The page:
Polaris World, one of Spain’s biggest property developers, and one of the biggest in the world when it comes to residential golf resorts, is reported to be negotiating a debt-for-property swap with its bank creditors, according to articles in the Spanish press today.
Polaris World aims to reduce its financing costs to cope with the property market collapse and fall in tourism. Holiday home sales in Spain have been particularly badly hit by the credit crunch and the recession, creating a massive glut of newly built holiday homes.
Polaris World’s biggest creditors include Banco Popular and Banco de Valencia, and local savings banks Bancaja, CAM, and Cajamurcia. The company’s most recent loans total almost 900 million Euros, reports Murcia’s local paper La Verdad.
The Spanish business daily Cinco Días reports that the company’s creditors may take control of the majority of Polaris World residential complexes, leaving Polaris World with its apartment and hotel businesses. On the other hand, La Verdad reports that none of the company’s resorts are on the negotiating table, just some of its properties and its land bank.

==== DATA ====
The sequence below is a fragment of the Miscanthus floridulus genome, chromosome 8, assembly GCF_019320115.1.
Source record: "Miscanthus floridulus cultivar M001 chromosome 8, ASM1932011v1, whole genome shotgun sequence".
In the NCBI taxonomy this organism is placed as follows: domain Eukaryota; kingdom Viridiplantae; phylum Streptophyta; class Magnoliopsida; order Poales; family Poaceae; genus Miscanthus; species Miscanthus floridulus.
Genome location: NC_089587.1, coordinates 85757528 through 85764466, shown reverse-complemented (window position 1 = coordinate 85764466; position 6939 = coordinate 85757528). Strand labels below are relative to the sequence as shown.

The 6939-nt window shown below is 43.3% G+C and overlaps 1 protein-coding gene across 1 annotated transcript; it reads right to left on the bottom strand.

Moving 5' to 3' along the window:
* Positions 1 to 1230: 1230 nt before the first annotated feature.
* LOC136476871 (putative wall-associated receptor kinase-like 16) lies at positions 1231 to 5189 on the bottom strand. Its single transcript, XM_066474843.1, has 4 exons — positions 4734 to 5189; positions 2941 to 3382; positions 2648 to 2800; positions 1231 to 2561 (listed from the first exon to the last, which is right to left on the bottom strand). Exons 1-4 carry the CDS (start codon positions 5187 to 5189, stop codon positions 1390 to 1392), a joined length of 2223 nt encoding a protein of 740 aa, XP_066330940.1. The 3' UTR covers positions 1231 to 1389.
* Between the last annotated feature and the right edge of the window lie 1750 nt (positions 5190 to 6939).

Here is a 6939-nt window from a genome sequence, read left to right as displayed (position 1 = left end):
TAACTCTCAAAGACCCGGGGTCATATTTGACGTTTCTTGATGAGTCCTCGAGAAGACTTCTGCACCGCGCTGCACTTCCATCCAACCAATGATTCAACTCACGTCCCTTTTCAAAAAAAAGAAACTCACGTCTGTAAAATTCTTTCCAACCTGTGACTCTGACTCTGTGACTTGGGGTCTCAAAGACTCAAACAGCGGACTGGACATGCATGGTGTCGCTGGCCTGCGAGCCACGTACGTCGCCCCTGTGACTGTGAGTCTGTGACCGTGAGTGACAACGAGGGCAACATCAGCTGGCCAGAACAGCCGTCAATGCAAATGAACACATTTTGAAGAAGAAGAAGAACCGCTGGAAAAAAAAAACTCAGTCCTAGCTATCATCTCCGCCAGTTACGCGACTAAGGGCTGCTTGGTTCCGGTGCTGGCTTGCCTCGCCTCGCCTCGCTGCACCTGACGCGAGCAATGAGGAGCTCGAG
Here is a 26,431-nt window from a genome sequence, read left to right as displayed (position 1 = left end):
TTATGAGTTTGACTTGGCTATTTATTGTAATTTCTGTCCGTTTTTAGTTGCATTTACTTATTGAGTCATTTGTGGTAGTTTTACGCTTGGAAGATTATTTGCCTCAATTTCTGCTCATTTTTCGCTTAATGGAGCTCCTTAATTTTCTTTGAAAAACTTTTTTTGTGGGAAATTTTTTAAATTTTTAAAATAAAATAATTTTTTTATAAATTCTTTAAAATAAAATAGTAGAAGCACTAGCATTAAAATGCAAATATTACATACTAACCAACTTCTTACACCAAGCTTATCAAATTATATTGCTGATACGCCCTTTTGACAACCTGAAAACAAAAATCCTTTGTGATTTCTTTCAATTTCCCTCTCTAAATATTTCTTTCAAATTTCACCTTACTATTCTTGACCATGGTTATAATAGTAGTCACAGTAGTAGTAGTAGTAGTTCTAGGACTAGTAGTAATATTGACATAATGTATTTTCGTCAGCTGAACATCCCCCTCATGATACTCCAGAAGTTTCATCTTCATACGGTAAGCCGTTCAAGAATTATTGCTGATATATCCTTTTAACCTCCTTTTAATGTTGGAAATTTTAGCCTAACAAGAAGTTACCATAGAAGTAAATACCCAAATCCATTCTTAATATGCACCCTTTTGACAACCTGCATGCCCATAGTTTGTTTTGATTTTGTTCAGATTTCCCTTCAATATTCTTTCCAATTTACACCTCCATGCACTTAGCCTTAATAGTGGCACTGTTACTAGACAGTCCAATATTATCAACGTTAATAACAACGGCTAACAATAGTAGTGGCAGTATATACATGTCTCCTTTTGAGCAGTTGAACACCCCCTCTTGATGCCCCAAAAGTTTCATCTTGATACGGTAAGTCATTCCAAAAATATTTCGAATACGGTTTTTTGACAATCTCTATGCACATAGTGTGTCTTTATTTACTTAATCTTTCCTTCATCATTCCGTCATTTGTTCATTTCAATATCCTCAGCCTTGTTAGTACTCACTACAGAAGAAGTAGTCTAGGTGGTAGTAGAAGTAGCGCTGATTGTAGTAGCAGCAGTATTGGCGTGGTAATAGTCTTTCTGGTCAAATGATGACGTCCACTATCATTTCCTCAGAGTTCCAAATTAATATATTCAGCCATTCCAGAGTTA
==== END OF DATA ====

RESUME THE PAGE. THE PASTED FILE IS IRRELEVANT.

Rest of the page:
Spanish developer Polaris World is also changing its commercial strategy to cope with the property downturn and the decline in British demand. According to recent comments by Alfonso Jordán, managing director of the Polaris World hotel business, the company is refocusing its hotel and resorts business away from the UK and towards the local market in response to the fall in demand from British property investors and tourists.
Polaris World says it is investing 350 million Euros in its tourism business, which includes two 5-star hotels, 4 golf courses, and 200 tourist apartments, with a total of 500 rooms in Murcia under management.
Taking into account the change of strategy, Polaris World expects to achieve an occupancy rate of 60% this year.
It remains to be seen whether there is sufficient interest amongst Spanish holiday makers for the Polaris World product of golf resorts a long way from the beach. History would say not.
Furthermore, Spain has its own economic problems, with unemployment heading for 20%, and it is hard to imagine that Spanish tourists are in a position to rescue anyone.